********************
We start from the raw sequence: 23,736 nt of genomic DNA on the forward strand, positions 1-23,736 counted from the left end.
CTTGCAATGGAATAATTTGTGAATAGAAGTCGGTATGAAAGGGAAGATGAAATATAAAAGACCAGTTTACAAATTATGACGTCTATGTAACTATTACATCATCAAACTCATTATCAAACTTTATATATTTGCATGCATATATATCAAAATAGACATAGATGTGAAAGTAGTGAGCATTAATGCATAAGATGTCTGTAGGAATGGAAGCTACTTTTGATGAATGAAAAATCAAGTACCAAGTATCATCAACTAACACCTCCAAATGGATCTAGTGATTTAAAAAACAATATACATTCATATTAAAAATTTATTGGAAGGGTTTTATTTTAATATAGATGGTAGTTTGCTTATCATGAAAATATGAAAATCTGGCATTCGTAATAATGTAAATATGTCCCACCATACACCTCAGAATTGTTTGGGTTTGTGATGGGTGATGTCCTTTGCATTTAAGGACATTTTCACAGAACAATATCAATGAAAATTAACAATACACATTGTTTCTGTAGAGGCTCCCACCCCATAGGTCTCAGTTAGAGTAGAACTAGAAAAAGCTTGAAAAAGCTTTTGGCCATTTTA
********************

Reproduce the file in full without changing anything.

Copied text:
We start from the raw sequence: 23,736 nt of genomic DNA on the forward strand, positions 1-23,736 counted from the left end.
CTTGCAATGGAATAATTTGTGAATAGAAGTCGGTATGAAAGGGAAGATGAAATATAAAAGACCAGTTTACAAATTATGACGTCTATGTAACTATTACATCATCAAACTCATTATCAAACTTTATATATTTGCATGCATATATATCAAAATAGACATAGATGTGAAAGTAGTGAGCATTAATGCATAAGATGTCTGTAGGAATGGAAGCTACTTTTGATGAATGAAAAATCAAGTACCAAGTATCATCAACTAACACCTCCAAATGGATCTAGTGATTTAAAAAACAATATACATTCATATTAAAAATTTATTGGAAGGGTTTTATTTTAATATAGATGGTAGTTTGCTTATCATGAAAATATGAAAATCTGGCATTCGTAATAATGTAAATATGTCCCACCATACACCTCAGAATTGTTTGGGTTTGTGATGGGTGATGTCCTTTGCATTTAAGGACATTTTCACAGAACAATATCAATGAAAATTAACAATACACATTGTTTCTGTAGAGGCTCCCACCCCATAGGTCTCAGTTAGAGTAGAACTAGAAAAAGCTTGAAAAAGCTTTTGGCCATTTTA